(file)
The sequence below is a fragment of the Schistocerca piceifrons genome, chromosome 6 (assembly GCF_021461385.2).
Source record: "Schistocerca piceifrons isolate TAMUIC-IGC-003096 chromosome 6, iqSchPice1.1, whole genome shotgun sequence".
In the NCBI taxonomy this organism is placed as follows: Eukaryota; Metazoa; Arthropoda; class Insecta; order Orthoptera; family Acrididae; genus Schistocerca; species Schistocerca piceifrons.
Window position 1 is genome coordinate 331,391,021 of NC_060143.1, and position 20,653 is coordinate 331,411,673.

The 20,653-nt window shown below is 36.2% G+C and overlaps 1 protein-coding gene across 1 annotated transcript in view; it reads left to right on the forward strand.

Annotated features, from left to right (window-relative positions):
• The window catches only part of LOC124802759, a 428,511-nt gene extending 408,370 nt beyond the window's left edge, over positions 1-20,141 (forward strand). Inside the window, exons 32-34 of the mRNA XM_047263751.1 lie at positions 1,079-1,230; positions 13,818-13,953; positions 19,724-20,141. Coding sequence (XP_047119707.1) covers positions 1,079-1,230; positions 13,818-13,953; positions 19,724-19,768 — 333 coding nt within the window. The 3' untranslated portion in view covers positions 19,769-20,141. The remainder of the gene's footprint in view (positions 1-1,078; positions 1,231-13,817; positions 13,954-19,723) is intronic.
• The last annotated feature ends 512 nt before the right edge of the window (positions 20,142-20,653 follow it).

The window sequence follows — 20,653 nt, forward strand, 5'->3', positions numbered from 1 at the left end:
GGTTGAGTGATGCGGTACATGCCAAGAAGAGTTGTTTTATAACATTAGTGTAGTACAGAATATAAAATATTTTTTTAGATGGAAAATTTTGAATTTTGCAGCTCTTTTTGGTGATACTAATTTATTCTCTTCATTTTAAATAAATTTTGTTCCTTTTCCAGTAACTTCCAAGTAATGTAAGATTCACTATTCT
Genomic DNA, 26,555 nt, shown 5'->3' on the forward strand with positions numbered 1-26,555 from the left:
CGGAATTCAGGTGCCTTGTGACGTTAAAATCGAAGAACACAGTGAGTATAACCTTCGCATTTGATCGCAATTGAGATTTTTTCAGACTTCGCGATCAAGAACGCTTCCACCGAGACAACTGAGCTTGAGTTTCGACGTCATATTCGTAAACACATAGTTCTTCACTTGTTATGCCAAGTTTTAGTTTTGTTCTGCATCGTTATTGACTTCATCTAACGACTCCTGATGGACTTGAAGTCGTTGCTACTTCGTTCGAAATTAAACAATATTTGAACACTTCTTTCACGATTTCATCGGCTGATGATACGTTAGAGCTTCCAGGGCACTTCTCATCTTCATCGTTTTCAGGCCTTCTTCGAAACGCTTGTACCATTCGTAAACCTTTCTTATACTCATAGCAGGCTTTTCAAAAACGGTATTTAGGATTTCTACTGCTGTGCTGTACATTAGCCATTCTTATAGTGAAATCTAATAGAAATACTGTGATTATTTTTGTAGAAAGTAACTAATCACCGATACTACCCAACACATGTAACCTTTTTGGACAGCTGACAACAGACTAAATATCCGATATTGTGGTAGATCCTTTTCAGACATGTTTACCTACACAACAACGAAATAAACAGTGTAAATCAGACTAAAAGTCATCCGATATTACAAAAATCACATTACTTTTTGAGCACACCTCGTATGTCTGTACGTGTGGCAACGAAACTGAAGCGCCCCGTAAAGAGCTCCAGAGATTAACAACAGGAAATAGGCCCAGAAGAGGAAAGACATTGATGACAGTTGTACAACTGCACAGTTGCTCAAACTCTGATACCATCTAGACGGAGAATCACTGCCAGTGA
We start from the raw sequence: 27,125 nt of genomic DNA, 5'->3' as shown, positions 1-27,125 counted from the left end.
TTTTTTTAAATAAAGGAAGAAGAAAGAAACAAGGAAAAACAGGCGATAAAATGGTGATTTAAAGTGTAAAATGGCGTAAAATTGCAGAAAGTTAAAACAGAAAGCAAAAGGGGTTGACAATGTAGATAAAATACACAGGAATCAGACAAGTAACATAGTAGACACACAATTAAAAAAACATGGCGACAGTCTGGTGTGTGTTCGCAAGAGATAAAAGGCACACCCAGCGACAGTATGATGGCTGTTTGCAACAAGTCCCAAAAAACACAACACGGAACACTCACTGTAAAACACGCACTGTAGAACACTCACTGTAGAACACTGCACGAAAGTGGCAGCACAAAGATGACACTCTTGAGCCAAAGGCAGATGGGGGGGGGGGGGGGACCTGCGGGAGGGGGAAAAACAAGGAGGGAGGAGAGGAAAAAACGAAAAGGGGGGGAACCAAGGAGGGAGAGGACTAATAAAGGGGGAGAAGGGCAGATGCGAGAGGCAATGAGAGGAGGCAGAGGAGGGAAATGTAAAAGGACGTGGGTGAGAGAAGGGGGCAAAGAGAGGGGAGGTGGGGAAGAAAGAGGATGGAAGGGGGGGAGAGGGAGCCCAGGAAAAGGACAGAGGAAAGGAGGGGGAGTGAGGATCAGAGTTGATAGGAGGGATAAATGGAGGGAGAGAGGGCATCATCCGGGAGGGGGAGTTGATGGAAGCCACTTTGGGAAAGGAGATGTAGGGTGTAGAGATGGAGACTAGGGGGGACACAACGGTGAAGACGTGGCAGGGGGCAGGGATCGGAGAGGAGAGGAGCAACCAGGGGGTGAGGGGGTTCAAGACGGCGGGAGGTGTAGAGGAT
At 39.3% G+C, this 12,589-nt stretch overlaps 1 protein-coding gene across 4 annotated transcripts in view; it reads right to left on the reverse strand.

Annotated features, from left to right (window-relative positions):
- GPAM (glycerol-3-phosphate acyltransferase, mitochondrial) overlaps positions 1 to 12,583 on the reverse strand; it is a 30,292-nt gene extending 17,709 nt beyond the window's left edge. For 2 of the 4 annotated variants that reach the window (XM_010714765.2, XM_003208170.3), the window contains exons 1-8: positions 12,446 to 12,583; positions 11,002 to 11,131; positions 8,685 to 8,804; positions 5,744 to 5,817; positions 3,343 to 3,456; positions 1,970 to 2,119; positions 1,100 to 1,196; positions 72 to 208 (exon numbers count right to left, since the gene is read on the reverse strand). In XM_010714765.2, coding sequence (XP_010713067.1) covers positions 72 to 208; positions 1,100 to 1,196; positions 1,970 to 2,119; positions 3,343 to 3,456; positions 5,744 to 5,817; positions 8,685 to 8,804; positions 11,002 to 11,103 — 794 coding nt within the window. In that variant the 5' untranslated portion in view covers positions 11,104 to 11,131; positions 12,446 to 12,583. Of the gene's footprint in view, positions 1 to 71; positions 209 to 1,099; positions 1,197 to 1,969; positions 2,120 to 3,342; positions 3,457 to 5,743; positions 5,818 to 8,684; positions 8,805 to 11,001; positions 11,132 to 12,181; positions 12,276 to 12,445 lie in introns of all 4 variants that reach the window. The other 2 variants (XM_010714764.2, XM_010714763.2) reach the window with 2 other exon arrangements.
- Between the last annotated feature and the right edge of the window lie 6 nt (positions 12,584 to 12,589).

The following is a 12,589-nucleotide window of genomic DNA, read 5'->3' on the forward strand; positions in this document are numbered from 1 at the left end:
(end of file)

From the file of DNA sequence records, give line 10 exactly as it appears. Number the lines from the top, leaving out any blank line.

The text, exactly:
GGTTGAGTGATGCGGTACATGCCAAGAAGAGTTGTTTTATAACATTAGTGTAGTACAGAATATAAAATATTTTTTTAGATGGAAAATTTTGAATTTTGCAGCTCTTTTTGGTGATACTAATTTATTCTCTTCATTTTAAATAAATTTTGTTCCTTTTCCAGTAACTTCCAAGTAATGTAAGATTCACTATTCT